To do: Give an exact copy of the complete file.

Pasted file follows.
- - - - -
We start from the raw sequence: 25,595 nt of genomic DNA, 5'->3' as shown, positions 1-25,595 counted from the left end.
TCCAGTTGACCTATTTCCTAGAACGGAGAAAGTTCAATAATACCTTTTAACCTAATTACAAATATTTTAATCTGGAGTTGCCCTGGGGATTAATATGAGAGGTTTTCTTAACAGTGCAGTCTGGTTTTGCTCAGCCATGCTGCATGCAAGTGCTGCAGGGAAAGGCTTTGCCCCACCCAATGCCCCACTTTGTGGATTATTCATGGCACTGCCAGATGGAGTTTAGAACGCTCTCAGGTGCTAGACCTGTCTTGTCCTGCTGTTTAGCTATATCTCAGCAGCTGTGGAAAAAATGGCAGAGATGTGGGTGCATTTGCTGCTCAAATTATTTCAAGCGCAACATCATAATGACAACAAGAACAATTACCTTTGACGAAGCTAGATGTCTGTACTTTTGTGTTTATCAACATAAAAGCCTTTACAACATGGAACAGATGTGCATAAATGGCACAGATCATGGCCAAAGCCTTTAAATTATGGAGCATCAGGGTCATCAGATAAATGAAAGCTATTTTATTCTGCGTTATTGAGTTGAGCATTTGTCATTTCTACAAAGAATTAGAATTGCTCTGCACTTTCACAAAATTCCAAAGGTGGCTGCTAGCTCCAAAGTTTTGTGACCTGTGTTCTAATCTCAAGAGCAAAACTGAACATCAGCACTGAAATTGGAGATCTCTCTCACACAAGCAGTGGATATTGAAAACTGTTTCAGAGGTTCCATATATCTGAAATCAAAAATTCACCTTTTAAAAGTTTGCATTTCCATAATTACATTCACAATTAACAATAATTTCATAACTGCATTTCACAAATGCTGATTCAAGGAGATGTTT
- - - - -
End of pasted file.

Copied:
We start from the raw sequence: 25,595 nt of genomic DNA, 5'->3' as shown, positions 1-25,595 counted from the left end.
TCCAGTTGACCTATTTCCTAGAACGGAGAAAGTTCAATAATACCTTTTAACCTAATTACAAATATTTTAATCTGGAGTTGCCCTGGGGATTAATATGAGAGGTTTTCTTAACAGTGCAGTCTGGTTTTGCTCAGCCATGCTGCATGCAAGTGCTGCAGGGAAAGGCTTTGCCCCACCCAATGCCCCACTTTGTGGATTATTCATGGCACTGCCAGATGGAGTTTAGAACGCTCTCAGGTGCTAGACCTGTCTTGTCCTGCTGTTTAGCTATATCTCAGCAGCTGTGGAAAAAATGGCAGAGATGTGGGTGCATTTGCTGCTCAAATTATTTCAAGCGCAACATCATAATGACAACAAGAACAATTACCTTTGACGAAGCTAGATGTCTGTACTTTTGTGTTTATCAACATAAAAGCCTTTACAACATGGAACAGATGTGCATAAATGGCACAGATCATGGCCAAAGCCTTTAAATTATGGAGCATCAGGGTCATCAGATAAATGAAAGCTATTTTATTCTGCGTTATTGAGTTGAGCATTTGTCATTTCTACAAAGAATTAGAATTGCTCTGCACTTTCACAAAATTCCAAAGGTGGCTGCTAGCTCCAAAGTTTTGTGACCTGTGTTCTAATCTCAAGAGCAAAACTGAACATCAGCACTGAAATTGGAGATCTCTCTCACACAAGCAGTGGATATTGAAAACTGTTTCAGAGGTTCCATATATCTGAAATCAAAAATTCACCTTTTAAAAGTTTGCATTTCCATAATTACATTCACAATTAACAATAATTTCATAACTGCATTTCACAAATGCTGATTCAAGGAGATGTTT